My History of Game Programming (Part 5 – Unity/C#)

My third project using Unity© software is an isometric RTS game with 2D sprites and 3D environments. My friend and I did quite a bit on this project before progress was halted. We added a GUI with weapon selection, placing barricades, showing weapon range arcs, over watching directions, toggle the grid, explosives, selection box, camera angle rotation change, camera zoom and squad formations. The level that is shown in the GIF below is a wave based game mode where enemies come from four directions and you fortify the center to try and complete all the enemy waves.

The sprites displayed in this are from the game Doom and we were using them just for internal testing.

GIF

One feature of the project is the ability to rotate the camera which was a small challenge using 2D sprites. I decided not use the animation system and instead wrote my own sprite sheet drawing. When the camera is rotated the sprites draw based on what angle you are looking at them and where they are looking at. For example if the camera is behind an enemy that is looking the opposite direction, then the game needs to be drawing his back side. This requires the sprite sheets to have frames for every 45 degrees of the object. To accomplish this I find the angle of a line given the two points, the object and the camera, and then add the objects look angle. This determines in what angle I need to draw the sprite. The code below is a snippet of how it works.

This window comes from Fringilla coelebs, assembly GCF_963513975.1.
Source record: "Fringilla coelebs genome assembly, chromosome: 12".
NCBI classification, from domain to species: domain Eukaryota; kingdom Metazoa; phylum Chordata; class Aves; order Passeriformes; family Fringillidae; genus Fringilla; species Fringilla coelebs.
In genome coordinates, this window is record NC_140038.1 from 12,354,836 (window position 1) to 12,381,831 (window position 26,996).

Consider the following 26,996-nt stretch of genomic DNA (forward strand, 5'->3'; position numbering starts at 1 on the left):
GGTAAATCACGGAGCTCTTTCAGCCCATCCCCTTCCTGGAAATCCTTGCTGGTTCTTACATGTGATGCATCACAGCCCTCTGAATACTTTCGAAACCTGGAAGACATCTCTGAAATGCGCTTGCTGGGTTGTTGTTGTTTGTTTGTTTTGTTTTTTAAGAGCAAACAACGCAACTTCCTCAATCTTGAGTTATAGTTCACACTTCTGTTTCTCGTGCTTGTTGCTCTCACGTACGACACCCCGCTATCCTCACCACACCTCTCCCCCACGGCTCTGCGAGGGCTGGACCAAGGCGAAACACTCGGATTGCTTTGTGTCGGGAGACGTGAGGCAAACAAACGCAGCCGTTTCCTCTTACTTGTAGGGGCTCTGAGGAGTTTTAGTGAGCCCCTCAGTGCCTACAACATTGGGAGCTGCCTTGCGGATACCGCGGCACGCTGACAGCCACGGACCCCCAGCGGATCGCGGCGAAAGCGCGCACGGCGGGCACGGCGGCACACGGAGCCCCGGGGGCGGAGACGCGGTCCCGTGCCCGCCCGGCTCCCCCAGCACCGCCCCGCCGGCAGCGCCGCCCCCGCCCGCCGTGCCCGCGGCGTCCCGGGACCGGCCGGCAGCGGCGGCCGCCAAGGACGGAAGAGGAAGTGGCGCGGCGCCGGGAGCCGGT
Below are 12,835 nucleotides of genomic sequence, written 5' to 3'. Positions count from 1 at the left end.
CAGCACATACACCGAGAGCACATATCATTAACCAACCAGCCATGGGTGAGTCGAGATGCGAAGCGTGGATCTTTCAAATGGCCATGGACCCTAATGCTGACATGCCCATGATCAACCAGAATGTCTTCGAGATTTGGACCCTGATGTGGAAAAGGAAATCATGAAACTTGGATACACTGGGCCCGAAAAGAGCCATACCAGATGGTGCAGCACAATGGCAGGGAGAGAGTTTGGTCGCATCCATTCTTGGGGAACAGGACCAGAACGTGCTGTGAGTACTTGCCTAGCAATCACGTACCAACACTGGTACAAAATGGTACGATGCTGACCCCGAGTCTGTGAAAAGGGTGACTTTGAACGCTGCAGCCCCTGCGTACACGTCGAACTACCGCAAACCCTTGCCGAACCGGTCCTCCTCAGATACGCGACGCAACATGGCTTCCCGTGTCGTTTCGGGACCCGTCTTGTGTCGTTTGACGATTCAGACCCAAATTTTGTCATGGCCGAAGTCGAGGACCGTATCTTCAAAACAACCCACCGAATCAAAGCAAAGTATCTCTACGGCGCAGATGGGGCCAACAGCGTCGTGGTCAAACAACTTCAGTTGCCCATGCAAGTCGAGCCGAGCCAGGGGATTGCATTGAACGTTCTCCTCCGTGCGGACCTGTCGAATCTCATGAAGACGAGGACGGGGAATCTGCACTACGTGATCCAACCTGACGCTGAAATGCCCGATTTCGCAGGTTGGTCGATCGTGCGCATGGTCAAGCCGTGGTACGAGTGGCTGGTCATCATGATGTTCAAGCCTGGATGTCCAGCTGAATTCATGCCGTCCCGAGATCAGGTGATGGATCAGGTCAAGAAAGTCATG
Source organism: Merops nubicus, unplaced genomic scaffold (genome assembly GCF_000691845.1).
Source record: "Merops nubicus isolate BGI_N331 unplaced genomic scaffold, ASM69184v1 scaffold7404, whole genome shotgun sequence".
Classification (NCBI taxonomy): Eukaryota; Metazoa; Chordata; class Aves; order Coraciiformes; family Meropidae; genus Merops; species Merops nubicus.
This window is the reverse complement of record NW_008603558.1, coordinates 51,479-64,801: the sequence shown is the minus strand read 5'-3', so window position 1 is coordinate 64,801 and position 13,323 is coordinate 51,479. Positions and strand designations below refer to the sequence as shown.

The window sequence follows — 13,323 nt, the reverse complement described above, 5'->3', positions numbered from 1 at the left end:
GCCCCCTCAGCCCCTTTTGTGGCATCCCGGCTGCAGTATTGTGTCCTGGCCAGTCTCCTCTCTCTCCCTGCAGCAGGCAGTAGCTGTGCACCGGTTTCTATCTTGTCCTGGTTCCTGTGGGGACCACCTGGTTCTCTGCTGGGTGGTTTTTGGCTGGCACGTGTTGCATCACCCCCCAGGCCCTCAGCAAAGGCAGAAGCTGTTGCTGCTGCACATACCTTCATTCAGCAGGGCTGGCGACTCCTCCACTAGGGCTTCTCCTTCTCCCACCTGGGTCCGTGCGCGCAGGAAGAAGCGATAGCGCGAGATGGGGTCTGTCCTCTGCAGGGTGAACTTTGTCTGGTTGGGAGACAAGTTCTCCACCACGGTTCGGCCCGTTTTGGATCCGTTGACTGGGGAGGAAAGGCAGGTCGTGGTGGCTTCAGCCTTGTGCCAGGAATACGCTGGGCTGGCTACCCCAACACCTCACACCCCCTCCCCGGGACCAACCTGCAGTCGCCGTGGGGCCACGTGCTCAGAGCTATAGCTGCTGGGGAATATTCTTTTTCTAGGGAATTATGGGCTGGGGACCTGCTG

angleBtwCamPlayer = FindAngleBetweenThisAndCamera() + transform.parent.gameObject.transform.Find("EnemyLook").transform.localRotation.eulerAngles.y;
    //Then we use the angleBtwCamPlayer to set show the right sprites. 
    if (angleBtwCamPlayer <= 22.5 || angleBtwCamPlayer > 337.5)
    {
        CameraFacingFront();
    }
    //camera is facing in front and right of player
    else if (angleBtwCamPlayer > 22.5 && angleBtwCamPlayer <= 67.5)
    {
        CameraFacingBackRight();
    }
    //so on and so forth for the rest of the directions

    float FindAngleBetweenThisAndCamera()
    {
        //get your current position and the camera position
        Vector2 yourPosition = new Vector2(transform.parent.transform.position.x, transform.parent.transform.position.z); 
        Vector2 cameraPosition = new Vector2(cameraGO.transform.position.x, cameraGO.transform.position.z);
       
        float deltaY = cameraPosition.y - yourPosition.y;
        float deltaX = cameraPosition.x - yourPosition.x;
        float ang = Mathf.Atan2(deltaY, deltaX) * 180 / Mathf.PI;
        ang = ang + 90;

        if (ang < 0)
            ang += 360;
        else if (ang > 360)
            ang -= 360;

        return ang;
    }

The below gif is the drawing in action.

GIF

Further Thoughts

For the movement I used a simple implementation of a*. The grid is updated when each object spawns or moves and if they move then they will update their new grid position and their last with the changes.

Looking back at it now, as a wave based defense game, it is almost complete code wise. It has almost no assets though which is the part I have most trouble with games. I am good at making features work but producing art and other assets is defiantly not my strong suite. I feel I would excel in a team where I could be fed assets to put into the game and code their functionality.